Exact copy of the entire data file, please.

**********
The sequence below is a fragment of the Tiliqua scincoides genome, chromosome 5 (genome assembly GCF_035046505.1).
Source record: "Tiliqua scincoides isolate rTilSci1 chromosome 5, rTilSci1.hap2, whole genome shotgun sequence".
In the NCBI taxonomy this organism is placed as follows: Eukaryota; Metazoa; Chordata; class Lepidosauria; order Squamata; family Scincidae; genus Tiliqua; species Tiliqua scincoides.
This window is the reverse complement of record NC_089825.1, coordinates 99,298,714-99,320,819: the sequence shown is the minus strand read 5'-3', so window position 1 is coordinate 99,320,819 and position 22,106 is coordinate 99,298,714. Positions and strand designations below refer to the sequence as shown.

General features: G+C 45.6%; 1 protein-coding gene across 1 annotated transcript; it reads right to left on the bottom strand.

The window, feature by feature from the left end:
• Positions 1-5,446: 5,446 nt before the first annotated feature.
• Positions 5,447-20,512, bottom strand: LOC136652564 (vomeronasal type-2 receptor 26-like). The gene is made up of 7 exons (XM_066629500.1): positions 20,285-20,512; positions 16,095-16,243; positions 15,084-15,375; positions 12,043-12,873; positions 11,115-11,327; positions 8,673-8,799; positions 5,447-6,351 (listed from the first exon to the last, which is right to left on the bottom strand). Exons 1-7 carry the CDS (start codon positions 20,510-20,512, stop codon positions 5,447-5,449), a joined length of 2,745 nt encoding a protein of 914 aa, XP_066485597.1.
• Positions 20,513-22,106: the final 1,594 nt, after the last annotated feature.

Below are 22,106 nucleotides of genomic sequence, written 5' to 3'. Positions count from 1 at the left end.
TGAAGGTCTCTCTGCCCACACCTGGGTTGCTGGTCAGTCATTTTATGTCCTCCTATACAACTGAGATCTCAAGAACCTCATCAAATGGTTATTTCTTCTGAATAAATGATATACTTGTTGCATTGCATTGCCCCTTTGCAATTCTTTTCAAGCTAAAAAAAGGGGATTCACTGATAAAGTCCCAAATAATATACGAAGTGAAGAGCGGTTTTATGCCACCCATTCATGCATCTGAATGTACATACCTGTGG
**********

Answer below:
The sequence below is a fragment of the Tiliqua scincoides genome, chromosome 5 (genome assembly GCF_035046505.1).
Source record: "Tiliqua scincoides isolate rTilSci1 chromosome 5, rTilSci1.hap2, whole genome shotgun sequence".
In the NCBI taxonomy this organism is placed as follows: Eukaryota; Metazoa; Chordata; class Lepidosauria; order Squamata; family Scincidae; genus Tiliqua; species Tiliqua scincoides.
This window is the reverse complement of record NC_089825.1, coordinates 99,298,714-99,320,819: the sequence shown is the minus strand read 5'-3', so window position 1 is coordinate 99,320,819 and position 22,106 is coordinate 99,298,714. Positions and strand designations below refer to the sequence as shown.

General features: G+C 45.6%; 1 protein-coding gene across 1 annotated transcript; it reads right to left on the bottom strand.

The window, feature by feature from the left end:
• Positions 1-5,446: 5,446 nt before the first annotated feature.
• Positions 5,447-20,512, bottom strand: LOC136652564 (vomeronasal type-2 receptor 26-like). The gene is made up of 7 exons (XM_066629500.1): positions 20,285-20,512; positions 16,095-16,243; positions 15,084-15,375; positions 12,043-12,873; positions 11,115-11,327; positions 8,673-8,799; positions 5,447-6,351 (listed from the first exon to the last, which is right to left on the bottom strand). Exons 1-7 carry the CDS (start codon positions 20,510-20,512, stop codon positions 5,447-5,449), a joined length of 2,745 nt encoding a protein of 914 aa, XP_066485597.1.
• Positions 20,513-22,106: the final 1,594 nt, after the last annotated feature.

Below are 22,106 nucleotides of genomic sequence, written 5' to 3'. Positions count from 1 at the left end.
TGAAGGTCTCTCTGCCCACACCTGGGTTGCTGGTCAGTCATTTTATGTCCTCCTATACAACTGAGATCTCAAGAACCTCATCAAATGGTTATTTCTTCTGAATAAATGATATACTTGTTGCATTGCATTGCCCCTTTGCAATTCTTTTCAAGCTAAAAAAAGGGGATTCACTGATAAAGTCCCAAATAATATACGAAGTGAAGAGCGGTTTTATGCCACCCATTCATGCATCTGAATGTACATACCTGTGG